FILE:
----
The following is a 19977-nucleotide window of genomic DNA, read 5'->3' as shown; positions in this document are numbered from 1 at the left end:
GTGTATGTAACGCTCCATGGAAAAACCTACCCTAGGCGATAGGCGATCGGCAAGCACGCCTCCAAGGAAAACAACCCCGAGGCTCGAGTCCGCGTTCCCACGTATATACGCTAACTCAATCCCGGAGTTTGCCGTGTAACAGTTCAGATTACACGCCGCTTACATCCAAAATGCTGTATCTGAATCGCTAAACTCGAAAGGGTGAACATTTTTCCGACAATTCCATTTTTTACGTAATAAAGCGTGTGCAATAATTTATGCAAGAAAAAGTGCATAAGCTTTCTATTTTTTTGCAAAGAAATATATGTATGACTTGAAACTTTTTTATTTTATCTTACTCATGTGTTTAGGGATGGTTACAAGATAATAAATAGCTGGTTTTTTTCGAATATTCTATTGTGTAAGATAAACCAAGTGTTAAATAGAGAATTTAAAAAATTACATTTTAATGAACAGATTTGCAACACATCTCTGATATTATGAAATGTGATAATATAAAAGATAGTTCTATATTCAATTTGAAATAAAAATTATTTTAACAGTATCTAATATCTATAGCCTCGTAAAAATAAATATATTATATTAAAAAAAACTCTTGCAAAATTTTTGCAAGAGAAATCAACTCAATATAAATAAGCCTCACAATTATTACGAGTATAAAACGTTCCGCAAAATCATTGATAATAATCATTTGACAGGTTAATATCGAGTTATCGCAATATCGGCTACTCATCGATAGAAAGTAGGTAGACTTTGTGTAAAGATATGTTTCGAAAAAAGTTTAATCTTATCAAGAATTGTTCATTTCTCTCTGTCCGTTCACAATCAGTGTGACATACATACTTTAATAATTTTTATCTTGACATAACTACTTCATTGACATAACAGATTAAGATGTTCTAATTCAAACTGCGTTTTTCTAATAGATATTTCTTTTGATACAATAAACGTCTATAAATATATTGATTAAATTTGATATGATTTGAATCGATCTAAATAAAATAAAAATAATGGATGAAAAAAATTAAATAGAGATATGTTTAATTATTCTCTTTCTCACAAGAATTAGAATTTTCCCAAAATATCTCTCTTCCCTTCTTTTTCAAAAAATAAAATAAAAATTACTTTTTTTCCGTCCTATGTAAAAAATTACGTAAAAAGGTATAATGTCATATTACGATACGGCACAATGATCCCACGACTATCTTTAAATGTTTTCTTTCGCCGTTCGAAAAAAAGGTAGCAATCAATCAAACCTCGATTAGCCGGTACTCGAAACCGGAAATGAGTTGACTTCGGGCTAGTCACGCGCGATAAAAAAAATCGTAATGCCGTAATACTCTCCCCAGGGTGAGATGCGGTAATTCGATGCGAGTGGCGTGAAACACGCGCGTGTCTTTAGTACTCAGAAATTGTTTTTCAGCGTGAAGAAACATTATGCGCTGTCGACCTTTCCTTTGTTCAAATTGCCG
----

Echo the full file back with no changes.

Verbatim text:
The following is a 19977-nucleotide window of genomic DNA, read 5'->3' as shown; positions in this document are numbered from 1 at the left end:
GTGTATGTAACGCTCCATGGAAAAACCTACCCTAGGCGATAGGCGATCGGCAAGCACGCCTCCAAGGAAAACAACCCCGAGGCTCGAGTCCGCGTTCCCACGTATATACGCTAACTCAATCCCGGAGTTTGCCGTGTAACAGTTCAGATTACACGCCGCTTACATCCAAAATGCTGTATCTGAATCGCTAAACTCGAAAGGGTGAACATTTTTCCGACAATTCCATTTTTTACGTAATAAAGCGTGTGCAATAATTTATGCAAGAAAAAGTGCATAAGCTTTCTATTTTTTTGCAAAGAAATATATGTATGACTTGAAACTTTTTTATTTTATCTTACTCATGTGTTTAGGGATGGTTACAAGATAATAAATAGCTGGTTTTTTTCGAATATTCTATTGTGTAAGATAAACCAAGTGTTAAATAGAGAATTTAAAAAATTACATTTTAATGAACAGATTTGCAACACATCTCTGATATTATGAAATGTGATAATATAAAAGATAGTTCTATATTCAATTTGAAATAAAAATTATTTTAACAGTATCTAATATCTATAGCCTCGTAAAAATAAATATATTATATTAAAAAAAACTCTTGCAAAATTTTTGCAAGAGAAATCAACTCAATATAAATAAGCCTCACAATTATTACGAGTATAAAACGTTCCGCAAAATCATTGATAATAATCATTTGACAGGTTAATATCGAGTTATCGCAATATCGGCTACTCATCGATAGAAAGTAGGTAGACTTTGTGTAAAGATATGTTTCGAAAAAAGTTTAATCTTATCAAGAATTGTTCATTTCTCTCTGTCCGTTCACAATCAGTGTGACATACATACTTTAATAATTTTTATCTTGACATAACTACTTCATTGACATAACAGATTAAGATGTTCTAATTCAAACTGCGTTTTTCTAATAGATATTTCTTTTGATACAATAAACGTCTATAAATATATTGATTAAATTTGATATGATTTGAATCGATCTAAATAAAATAAAAATAATGGATGAAAAAAATTAAATAGAGATATGTTTAATTATTCTCTTTCTCACAAGAATTAGAATTTTCCCAAAATATCTCTCTTCCCTTCTTTTTCAAAAAATAAAATAAAAATTACTTTTTTTCCGTCCTATGTAAAAAATTACGTAAAAAGGTATAATGTCATATTACGATACGGCACAATGATCCCACGACTATCTTTAAATGTTTTCTTTCGCCGTTCGAAAAAAAGGTAGCAATCAATCAAACCTCGATTAGCCGGTACTCGAAACCGGAAATGAGTTGACTTCGGGCTAGTCACGCGCGATAAAAAAAATCGTAATGCCGTAATACTCTCCCCAGGGTGAGATGCGGTAATTCGATGCGAGTGGCGTGAAACACGCGCGTGTCTTTAGTACTCAGAAATTGTTTTTCAGCGTGAAGAAACATTATGCGCTGTCGACCTTTCCTTTGTTCAAATTGCCG